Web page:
CKNW-AM, Global News Radio 980 CKNW, New Westminster/Vancouver
|Corus Entertainment Inc.
|WIC Radio Ltd.
|International Broadcasting Co. Ltd.
|International Broadcasting Co. Ltd. (Ballard / Griffiths / Southam)
|International Broadcasting Co. Ltd.
|International Broadcasting Co. Ltd.
|International Broadcasting Co. Ltd. (Bill Rea)
On April 1, CKNW was licensed to operate at 250 watts, on 1230 KHz. The transmitter would be on Lulu Island. The station was owned by William Rea Jr. CKNW would use a Northern Electric 200 watt transmitter.
Staff appointments: Ross McIntyre (formerly of CKWX) as chief engineer – put CKNW together, David M. Armstrong (formerly of CKBI) as commercial manager, and Bill Fox (formerly of CKOV) would be program director. CKNW would use the following services: World Broadcasting System library and British United Press wire service.
Among the original staff hired a month before CKNW went on the air in September, was Ferdy Baglo who worked with Bill Rea at CKMO, operating his Ranger’s Cabin and The Roundup as well as serving as librarian. Bill named him Music Director, putting him in charge of the library and responsible for choosing music for a number of programs.
On August 15, CKNW began daily broadcasts from the Hotel Windsor Building, New Westminster. The station was scheduled to officially open on September 1.
The station officially signed on September 1, playing both live and recorded Country and Western music. Morning host was sixteen-year-old Jim Cox; chief announcer Bill Duncan with Dave Armstrong and Ross MacIntyre. From the outset, the station ran hourly newscasts from 6 a.m. to midnight, unique in its day.
On September 18, Bill Rea hosted the first broadcast of “The Roving Mike”. Starting off as a morning show remote, Fridays and Saturdays, Bill Rea would interview passersby. It would finally culminate with over 15,000 total broadcasts.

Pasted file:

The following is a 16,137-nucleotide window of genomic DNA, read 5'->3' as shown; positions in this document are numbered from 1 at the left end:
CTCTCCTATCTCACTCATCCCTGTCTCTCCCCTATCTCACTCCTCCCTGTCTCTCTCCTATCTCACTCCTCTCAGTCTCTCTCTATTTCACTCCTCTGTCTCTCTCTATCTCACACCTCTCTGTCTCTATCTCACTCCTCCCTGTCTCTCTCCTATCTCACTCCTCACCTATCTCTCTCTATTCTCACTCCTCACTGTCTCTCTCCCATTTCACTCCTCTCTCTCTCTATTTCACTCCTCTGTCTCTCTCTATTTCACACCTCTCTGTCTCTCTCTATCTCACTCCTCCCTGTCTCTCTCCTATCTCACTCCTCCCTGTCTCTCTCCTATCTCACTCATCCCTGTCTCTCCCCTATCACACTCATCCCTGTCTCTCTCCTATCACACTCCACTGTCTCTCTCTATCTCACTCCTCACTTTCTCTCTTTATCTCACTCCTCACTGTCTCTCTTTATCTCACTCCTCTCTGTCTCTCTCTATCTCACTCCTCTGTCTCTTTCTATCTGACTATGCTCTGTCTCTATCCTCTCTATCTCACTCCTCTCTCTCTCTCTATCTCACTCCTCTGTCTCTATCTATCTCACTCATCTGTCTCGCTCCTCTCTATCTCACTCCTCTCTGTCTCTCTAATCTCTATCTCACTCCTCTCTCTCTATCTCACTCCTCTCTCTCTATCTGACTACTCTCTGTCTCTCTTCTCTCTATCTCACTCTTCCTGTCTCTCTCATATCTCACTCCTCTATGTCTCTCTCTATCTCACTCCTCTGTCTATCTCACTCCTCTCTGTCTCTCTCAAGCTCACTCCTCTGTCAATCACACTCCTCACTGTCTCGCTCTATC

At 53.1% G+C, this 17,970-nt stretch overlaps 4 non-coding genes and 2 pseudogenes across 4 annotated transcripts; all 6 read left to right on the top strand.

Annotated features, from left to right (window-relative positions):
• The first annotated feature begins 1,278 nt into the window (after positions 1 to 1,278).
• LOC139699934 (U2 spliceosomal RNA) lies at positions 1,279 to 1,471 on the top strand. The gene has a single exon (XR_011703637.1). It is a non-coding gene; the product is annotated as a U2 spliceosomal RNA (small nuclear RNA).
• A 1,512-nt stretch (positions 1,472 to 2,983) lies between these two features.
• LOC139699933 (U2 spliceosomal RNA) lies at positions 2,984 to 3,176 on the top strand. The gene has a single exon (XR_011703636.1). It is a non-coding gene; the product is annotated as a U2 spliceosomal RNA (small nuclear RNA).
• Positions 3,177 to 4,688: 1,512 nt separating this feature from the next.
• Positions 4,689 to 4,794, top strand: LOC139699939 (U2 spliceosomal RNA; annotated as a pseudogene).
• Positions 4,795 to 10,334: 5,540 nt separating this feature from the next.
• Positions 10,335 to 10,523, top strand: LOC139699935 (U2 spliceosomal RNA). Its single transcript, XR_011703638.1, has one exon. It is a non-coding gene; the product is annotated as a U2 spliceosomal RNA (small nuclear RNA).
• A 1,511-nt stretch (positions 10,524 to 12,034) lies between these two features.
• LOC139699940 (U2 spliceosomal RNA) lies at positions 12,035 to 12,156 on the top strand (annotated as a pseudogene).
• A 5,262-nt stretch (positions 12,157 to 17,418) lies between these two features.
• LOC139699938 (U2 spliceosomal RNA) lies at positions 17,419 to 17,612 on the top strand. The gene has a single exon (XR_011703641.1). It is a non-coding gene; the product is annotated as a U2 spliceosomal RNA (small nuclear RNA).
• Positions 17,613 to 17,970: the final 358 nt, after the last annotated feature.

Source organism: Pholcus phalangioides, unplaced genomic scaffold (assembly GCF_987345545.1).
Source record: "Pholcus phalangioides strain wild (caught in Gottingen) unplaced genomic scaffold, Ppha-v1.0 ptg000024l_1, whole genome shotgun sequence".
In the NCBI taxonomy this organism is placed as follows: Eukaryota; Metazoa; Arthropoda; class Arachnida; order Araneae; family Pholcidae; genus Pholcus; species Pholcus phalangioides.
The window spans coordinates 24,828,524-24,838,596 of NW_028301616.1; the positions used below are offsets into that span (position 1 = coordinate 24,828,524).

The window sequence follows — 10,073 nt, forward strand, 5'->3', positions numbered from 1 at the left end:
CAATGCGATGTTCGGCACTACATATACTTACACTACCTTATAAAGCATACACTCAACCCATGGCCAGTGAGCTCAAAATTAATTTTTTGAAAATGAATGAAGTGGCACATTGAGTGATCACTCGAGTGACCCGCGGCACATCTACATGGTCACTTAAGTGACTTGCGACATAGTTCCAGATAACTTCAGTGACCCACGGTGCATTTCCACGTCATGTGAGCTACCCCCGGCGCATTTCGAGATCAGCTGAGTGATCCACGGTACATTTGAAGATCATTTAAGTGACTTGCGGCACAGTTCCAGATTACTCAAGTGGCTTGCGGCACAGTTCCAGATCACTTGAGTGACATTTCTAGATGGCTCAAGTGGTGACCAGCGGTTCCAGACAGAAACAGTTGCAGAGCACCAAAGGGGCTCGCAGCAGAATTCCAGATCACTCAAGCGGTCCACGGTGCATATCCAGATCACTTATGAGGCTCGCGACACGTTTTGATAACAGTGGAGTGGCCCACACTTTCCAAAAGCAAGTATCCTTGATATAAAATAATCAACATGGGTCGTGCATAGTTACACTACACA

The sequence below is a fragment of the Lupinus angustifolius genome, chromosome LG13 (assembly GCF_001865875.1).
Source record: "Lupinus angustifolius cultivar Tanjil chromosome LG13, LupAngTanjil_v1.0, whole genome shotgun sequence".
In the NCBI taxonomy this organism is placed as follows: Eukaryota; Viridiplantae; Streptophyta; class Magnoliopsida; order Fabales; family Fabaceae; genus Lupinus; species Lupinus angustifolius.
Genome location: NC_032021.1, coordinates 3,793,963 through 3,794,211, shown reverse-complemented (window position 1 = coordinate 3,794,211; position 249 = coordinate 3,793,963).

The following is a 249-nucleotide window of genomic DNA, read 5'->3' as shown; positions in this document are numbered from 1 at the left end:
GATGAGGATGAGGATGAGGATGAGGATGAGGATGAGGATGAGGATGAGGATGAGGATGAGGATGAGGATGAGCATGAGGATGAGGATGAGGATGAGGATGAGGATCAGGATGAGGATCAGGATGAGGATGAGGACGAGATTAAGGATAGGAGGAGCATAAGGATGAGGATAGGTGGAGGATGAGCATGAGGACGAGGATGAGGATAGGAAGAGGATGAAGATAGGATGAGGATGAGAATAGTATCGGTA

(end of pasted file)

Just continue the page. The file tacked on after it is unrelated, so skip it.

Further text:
Donald Wilson joined CKNW as announcer & commentator. He had worked in the past at CBM Montreal and CJOR Vancouver.
Bill Rea and CKNW established the CKNW Orphans’ Fund to raise money for orphaned children at The Loyal Protestant Home. $1,200 was raised the first year.
Omar Blondahl left CKNW for CKMO’s announce staff. Patsy Smethurst was appointed traffic manager.
The B.C. government certified the Radio Stations Employees Union (Local 23757) as sole bargaining agent between management and employees of CJOR, CKWX, CKMO and CKNW. The union was affiliated with the AFL.
Bud Rogers and McIntosh McDonald joined CKNW’s production department following active service. Both had been with CJCA in Edmonton. Al Reush joined CKNW production from CJCA.
On January 3, Hal Davis joined CKNW as Copy Chief to begin over fifty years with the company.
On September 1, future GM and Roving Mike personality, Bill Hughes, came to CKNW. “Bill Hughes with the News” became a familiar voice. Hughues had been with CKWX and was hired at CKNW as “special” newscaster.
Ken Hutchison joined the CKNW announce staff. Alan McNab was CKNW’s continuity editor. Euice Hoffman joined CKNW from CJCJ Calgary’s continuity department. Eunice Hoffman joined CKNW’s continuity department after stints with CJCJ Calgary and CFRN Edmonton.
David M. Armstrong was appointed assistant manager of CKNW. He had been commercial manager since 1944. He started his career at CFCT (CJVI) VIctoria around 1939, as technician and announcer. He then went to CKBI Prince Albert as program director and then did a two year stint as salesman at Vancouver’s CKMO.
Gladys Hansen joined CKNW to take over continuity editing from Dot Tupper. Allan MacNab was appointed production manager. He had been staff pianist and continuity writer. Warren Johnstone was the announcer on “Breakfast Time”. Ferdie Baglo and Bon Fox produced the new CKNW staff paper, ChucKles and NeWs (the CKNW calls are in the title). Sports commentator Leo Nicholson was on the air twice a week with a new season of lacrosse game coverage. Larry McCance was an announcer at CKNW. Hal Davis and Warren Johnstone were heard on-air at CKNW. Marg Duncan, with CKNW since its inception, left the station to move to London, England. Ed Dahlin was on-air at CKNW. Just out of the navy, former newspaperman Stan Moncreiff joined CKNW as the new editor. Former CKNW scripter Allen McNab was appointed production manager.
Dorothy Tupper was continuity editor. Anne Papay was traffic director. Night news editor Stan Moncreiff was appointed chief news editor at CKNW. Chuck Rudd joined CKNW from the army. He had worked in the past at CKMO. Ross McIntyre was CKNW’s chief engineer. Announcer Bill Hughes joined CKNW from CKWX. Gordon Reid, formerly assistant manager at CFRN Edmonton, joined the CKNW staff. Ken Hutchinson also joined CKNW. Ruth Asson joined CKNW’s office staff from CKWX.
CKNW commenced 24 hour a day operation in January. The all night program was an extension of “Long Distance Request” which had aired between midnight and one a.m.
David Armstrong was assistant manager at CKNW. Philip Baldwin was the station’s musical director.